I have recently been humbled by the privledge to get to know twenty of this community’s women on a very personal level. Juliette was a prositute, sneaking quietly away from her home after her children had fallen asleep and selling her body to be able to put some food on the tabel for them in the morning. Veronica was brewing alcohol as a quick way to make money to support her children, one of whom was litterally dying of starvation. On days when alcohol didn’t sell, she would bring the mash that it is made from home to her family and they would swallow it until they fell asleep. She was making her children drunk so that they were unable to feel the pains of hunger. Todi, widowed after her third child was born, had recently taken in her sister’s five children after her sudden death. “What was my choice?” she asked when explaining the situation to me. “God says I look after the orphans, I look after the orphans.” The of them sleep together on the floor in a home about half the size of my giant kitchen table. Jja Jja Maria looks afer her three grandchildren thought she can barely walk due to severe back pain. Kasifa only has use of one arm as a result of polio when she was younger but uses her one good arm to pick through the trash for some food for her 6 children. They each have a story that would blow your mind.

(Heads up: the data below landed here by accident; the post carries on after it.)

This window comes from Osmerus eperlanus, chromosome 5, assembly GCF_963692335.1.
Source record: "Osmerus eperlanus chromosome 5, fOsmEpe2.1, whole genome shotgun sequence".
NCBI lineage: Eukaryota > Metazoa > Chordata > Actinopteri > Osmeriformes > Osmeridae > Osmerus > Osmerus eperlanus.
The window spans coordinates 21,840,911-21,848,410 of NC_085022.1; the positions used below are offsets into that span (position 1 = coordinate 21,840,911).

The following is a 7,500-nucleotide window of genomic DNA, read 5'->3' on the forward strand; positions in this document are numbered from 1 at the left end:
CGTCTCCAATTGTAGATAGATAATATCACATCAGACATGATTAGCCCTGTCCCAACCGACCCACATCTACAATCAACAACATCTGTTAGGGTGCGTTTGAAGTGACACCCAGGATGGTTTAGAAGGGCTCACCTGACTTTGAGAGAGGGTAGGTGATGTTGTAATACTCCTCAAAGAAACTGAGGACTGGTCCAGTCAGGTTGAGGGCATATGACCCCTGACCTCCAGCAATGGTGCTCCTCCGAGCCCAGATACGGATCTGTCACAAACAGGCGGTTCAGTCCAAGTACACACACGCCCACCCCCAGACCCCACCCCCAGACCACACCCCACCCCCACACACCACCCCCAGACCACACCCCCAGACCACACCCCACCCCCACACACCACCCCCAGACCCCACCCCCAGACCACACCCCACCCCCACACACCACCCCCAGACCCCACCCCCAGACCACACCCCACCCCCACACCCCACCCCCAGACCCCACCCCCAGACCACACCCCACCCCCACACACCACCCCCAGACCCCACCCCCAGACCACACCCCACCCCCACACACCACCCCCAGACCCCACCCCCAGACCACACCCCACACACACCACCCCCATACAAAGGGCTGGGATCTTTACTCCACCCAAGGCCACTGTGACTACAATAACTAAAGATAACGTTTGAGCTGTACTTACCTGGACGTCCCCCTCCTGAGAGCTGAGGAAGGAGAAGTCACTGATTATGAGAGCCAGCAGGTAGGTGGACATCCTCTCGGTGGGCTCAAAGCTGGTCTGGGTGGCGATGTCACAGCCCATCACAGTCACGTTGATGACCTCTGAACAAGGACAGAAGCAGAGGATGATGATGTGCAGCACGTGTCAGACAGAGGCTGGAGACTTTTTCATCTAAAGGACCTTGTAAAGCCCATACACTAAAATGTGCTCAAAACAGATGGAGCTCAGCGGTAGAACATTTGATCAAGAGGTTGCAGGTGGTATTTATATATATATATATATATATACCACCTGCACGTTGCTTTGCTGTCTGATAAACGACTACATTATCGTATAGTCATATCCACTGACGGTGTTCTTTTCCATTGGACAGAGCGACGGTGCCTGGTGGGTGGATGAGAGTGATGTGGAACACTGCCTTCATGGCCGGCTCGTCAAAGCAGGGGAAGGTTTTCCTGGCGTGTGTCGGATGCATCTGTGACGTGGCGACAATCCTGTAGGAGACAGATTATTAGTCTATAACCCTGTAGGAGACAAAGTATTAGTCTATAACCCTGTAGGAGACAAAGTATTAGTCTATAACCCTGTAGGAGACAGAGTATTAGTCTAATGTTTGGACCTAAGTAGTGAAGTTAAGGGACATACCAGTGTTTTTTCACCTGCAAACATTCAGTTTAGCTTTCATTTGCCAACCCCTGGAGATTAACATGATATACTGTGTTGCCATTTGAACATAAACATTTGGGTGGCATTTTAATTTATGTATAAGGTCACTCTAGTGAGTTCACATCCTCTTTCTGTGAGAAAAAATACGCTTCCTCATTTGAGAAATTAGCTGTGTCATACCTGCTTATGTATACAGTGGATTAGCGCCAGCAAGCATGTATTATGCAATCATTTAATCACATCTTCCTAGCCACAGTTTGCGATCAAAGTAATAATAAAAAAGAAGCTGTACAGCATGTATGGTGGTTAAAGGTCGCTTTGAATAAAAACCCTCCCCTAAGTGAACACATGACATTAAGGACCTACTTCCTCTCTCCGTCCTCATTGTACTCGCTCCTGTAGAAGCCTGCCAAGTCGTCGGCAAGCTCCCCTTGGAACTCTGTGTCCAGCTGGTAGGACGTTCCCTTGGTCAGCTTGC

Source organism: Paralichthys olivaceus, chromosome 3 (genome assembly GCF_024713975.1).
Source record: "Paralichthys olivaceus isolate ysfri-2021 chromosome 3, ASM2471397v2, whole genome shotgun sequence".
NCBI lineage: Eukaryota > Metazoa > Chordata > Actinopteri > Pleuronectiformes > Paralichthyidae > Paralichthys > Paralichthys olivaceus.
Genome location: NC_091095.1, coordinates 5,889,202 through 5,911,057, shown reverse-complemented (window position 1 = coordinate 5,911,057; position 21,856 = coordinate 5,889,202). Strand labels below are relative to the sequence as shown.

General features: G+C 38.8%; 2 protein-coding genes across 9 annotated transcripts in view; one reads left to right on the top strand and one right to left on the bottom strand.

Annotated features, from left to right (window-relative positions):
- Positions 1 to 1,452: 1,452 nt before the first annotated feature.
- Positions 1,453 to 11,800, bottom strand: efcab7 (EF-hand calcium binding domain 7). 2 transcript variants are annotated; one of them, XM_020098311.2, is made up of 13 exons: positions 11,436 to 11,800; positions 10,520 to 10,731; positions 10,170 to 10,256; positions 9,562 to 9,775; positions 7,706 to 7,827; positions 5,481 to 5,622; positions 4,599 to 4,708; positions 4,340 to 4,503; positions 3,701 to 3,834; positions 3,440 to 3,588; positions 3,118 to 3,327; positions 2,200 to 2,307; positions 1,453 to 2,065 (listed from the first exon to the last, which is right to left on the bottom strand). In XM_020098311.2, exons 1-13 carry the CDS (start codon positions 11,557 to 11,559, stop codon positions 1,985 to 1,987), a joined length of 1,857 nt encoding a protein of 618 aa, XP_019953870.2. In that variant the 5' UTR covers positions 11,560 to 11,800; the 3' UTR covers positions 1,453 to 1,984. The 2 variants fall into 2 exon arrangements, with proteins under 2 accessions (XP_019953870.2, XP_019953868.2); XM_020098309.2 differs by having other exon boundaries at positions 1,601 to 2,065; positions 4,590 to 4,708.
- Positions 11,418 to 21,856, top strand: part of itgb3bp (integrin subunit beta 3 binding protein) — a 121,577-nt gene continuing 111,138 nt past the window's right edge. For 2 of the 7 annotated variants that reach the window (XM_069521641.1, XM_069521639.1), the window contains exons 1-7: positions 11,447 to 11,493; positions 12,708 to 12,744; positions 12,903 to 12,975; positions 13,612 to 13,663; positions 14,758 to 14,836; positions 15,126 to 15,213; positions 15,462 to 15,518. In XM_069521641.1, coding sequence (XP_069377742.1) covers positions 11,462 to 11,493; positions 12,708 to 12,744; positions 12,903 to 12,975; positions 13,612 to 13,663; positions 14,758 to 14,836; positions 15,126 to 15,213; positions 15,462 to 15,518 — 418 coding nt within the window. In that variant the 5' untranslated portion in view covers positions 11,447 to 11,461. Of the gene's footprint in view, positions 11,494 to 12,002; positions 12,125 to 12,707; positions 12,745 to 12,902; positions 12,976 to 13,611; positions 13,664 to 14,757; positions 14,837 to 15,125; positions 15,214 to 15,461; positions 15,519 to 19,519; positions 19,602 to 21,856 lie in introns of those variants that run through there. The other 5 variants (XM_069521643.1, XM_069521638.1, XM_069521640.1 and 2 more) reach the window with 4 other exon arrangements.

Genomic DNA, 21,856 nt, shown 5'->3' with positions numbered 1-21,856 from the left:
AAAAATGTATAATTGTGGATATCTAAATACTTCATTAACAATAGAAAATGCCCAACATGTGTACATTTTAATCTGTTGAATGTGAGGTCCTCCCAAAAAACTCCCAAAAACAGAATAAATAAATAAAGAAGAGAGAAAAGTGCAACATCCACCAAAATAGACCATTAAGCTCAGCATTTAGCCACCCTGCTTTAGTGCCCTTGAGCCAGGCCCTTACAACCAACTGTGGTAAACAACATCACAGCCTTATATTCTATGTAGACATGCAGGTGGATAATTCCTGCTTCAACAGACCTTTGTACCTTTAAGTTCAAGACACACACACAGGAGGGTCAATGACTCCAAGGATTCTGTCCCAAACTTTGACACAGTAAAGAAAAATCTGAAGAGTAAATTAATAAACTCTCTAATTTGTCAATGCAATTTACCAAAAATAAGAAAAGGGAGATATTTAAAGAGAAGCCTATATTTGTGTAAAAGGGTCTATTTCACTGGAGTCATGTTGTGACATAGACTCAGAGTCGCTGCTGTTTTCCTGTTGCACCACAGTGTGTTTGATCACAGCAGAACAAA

About 8 months ago, I gathered this group of women in the local mud-and-stick church. All different tribes. All different ages. All different hardships. They had one thing in common: they were all trying to support their families and feed their children and they were not succeeding. And they all had stolen my heart. With the help of some sweet friends, I began teaching them how to make these recycled-paper bead necklaces that are all the rage in Uganda. We spent the first few months just getting to know eachother as we learned, crying with eachother when someone announced that their HIV test had come back positive and laughing with eachother when someone made an awfully mishapen bead. And through this porcess something happened that is incredibly rare in this slum community: we became friends.